I have heard this teaching from Branford Marsalis, who has remarked that up-and-coming players these days have mastered levels of virtuosity he could not have imagined, but he won’t play with them if they don’t listen as well as they play. Last night at the Essentially Ellington awards ceremony, Wynton Marsalis recognized first the talents of a musician who “didn’t play a lot of notes,” but he celebrated his listening ability before giving out any awards for playing.
I have heard this teaching from violinist Johnny Gandelsman, who helped Bela Fleck and Brooklyn Rider navigate a passage of Bela’s quintet for Banjo and String Quartet, “Night Flight Over Water,” when they were recording tracks for his 2013 album The Imposter at Manifold Recording. In a particularly complicated passage, each take the recorded sounds as if there were wrong notes in the score, because it didn’t sound right, but none could identify that they played other that the notes that were written. Bela checked the score and confirmed the notes, assuring them that the real problem was a subtle timing issue. He promised that if they could just get the rhythm correct, the notes would line up and the result would sound right. But how to do this when each part is managing its own polyrhythm across constantly changing meters? Johnny suggested that instead of listening to themselves, each player should play against what they hear the musician to their right was playing. He said “let’s play it like we’re playing a game of tag.” The next take, the notes lined up perfectly and it sounded brilliant.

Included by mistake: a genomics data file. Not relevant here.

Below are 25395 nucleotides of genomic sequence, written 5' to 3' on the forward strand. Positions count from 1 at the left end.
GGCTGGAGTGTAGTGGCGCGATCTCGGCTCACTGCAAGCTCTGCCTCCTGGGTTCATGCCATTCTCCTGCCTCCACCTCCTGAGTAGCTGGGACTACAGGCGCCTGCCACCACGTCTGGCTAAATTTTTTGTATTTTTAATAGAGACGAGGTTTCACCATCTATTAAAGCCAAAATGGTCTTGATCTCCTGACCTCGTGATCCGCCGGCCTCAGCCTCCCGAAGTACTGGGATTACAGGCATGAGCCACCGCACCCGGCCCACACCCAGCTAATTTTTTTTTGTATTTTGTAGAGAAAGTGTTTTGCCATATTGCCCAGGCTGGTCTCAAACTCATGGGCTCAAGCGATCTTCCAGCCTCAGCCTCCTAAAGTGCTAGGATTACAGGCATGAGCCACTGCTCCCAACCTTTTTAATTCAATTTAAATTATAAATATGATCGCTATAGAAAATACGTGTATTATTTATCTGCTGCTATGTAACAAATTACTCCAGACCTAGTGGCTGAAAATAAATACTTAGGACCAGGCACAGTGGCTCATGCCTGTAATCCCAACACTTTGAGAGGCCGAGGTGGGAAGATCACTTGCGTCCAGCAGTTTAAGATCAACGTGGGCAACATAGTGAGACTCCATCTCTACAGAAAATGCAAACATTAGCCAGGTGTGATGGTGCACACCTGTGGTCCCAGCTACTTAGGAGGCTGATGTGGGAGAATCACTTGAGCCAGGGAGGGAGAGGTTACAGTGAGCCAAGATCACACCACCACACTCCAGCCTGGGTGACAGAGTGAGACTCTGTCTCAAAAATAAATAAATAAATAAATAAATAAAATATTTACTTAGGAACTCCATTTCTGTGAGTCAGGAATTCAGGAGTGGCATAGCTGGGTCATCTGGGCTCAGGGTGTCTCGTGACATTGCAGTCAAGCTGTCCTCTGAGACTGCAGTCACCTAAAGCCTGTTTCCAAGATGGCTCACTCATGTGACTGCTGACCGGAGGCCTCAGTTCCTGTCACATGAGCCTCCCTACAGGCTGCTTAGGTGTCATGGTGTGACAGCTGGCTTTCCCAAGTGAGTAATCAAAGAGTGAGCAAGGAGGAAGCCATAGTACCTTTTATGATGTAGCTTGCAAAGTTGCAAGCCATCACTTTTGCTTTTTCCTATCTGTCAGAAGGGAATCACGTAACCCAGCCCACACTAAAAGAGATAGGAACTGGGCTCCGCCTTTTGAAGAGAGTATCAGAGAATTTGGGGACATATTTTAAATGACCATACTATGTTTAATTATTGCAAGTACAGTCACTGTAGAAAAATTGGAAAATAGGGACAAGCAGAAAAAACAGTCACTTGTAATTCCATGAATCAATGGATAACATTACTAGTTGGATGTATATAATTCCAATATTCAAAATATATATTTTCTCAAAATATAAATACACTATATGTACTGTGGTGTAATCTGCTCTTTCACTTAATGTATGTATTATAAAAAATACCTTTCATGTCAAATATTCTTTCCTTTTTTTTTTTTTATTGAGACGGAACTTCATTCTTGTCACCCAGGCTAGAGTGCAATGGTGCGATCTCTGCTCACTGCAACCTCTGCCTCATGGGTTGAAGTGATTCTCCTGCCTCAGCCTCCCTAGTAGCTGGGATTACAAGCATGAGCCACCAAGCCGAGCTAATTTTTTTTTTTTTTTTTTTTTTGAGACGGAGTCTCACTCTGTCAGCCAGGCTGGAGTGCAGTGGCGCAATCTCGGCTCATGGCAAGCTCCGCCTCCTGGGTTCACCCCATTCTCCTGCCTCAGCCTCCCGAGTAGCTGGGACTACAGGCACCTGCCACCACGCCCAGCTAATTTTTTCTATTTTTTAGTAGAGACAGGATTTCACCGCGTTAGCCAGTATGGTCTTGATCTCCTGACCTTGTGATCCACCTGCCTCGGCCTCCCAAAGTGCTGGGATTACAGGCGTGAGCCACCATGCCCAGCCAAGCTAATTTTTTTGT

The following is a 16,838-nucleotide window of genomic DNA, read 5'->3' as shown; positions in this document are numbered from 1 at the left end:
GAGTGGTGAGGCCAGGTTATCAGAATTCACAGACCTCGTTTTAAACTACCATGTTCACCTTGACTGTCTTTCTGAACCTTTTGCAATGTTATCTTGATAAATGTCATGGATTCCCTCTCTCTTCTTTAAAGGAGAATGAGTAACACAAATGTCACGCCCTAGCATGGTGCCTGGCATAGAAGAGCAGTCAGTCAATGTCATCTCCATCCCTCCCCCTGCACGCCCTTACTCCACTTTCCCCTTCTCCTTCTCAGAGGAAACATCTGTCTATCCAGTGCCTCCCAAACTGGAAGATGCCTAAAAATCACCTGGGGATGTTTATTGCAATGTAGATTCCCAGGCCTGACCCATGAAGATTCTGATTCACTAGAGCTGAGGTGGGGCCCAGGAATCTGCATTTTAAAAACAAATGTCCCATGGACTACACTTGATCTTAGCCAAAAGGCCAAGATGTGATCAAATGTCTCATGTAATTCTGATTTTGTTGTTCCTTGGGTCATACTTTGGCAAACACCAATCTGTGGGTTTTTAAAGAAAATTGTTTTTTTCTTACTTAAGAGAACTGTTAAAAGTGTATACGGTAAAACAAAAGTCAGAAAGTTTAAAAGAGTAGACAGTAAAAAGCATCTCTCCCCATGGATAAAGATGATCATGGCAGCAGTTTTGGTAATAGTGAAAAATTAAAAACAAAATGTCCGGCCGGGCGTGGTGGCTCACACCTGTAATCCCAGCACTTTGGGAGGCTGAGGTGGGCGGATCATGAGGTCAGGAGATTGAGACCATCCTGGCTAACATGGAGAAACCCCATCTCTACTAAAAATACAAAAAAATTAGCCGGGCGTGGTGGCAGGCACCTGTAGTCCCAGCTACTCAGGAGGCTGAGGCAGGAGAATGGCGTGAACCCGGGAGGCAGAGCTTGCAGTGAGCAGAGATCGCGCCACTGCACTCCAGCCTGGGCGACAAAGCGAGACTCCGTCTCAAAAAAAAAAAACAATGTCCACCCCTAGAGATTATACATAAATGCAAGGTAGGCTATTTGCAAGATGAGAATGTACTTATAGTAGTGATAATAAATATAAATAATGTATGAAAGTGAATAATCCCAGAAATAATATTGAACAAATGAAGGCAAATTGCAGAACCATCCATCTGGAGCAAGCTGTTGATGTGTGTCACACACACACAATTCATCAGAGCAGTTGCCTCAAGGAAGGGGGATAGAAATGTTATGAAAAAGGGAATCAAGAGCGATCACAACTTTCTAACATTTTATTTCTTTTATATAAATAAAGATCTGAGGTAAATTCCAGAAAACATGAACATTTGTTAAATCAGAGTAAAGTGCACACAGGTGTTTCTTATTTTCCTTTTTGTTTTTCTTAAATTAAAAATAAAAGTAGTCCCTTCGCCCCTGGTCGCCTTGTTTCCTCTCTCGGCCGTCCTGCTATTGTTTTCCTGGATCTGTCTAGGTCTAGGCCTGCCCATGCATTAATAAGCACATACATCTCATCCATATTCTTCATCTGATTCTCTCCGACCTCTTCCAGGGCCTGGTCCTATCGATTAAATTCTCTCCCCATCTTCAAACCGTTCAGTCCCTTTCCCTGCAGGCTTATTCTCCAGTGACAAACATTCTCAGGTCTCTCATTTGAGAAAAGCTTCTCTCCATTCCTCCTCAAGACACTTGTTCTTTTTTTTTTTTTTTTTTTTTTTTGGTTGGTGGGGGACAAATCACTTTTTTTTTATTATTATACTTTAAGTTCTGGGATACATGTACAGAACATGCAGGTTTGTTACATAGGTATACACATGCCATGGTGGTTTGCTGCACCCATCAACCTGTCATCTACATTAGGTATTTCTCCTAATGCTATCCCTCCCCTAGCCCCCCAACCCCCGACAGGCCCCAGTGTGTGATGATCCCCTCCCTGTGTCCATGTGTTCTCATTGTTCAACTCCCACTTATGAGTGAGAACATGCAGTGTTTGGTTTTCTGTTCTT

I have heard this teaching from John McLaughlin, who explains that every note he plays comes from his own experiences and his own thoughts. To make beautiful music, he must first construct beautiful thoughts, which he does by meditating. His music is thus a listening to and of his self.
And if you were a member of the UNC Symphony Orchestra and played with Gil Shaham, or if you attended those amazing concerts, you would have both seen and heard how he listened as he walked throughout the orchestra before playing up a storm. And this went both ways: I saw and heard how brilliantly the orchestra played as they listened to Gil Shaham. The lesson I took from those masterclasses was that listening was the key to unlocking the transformative power of music.
The importance of listening is not limited to performance. In the essay The Participant Listener, Glenn Gould argues that the one who listens to recorded music is every bit as important as the role of the composer, conductor, or performing artist.
In his words: At the center of the technological debate, then, is a new kind of listener – a listener more participant in the musical experience. The emergence of this mid-20th century phenomenon is the greatest achievement of the record industry. For this listener is no longer passively analytical; he is an associate whose tastes, preferences, and inclinations even now alter peripherally the experiences to which he gives his attention, and upon whose fuller participation the future of the art of music waits.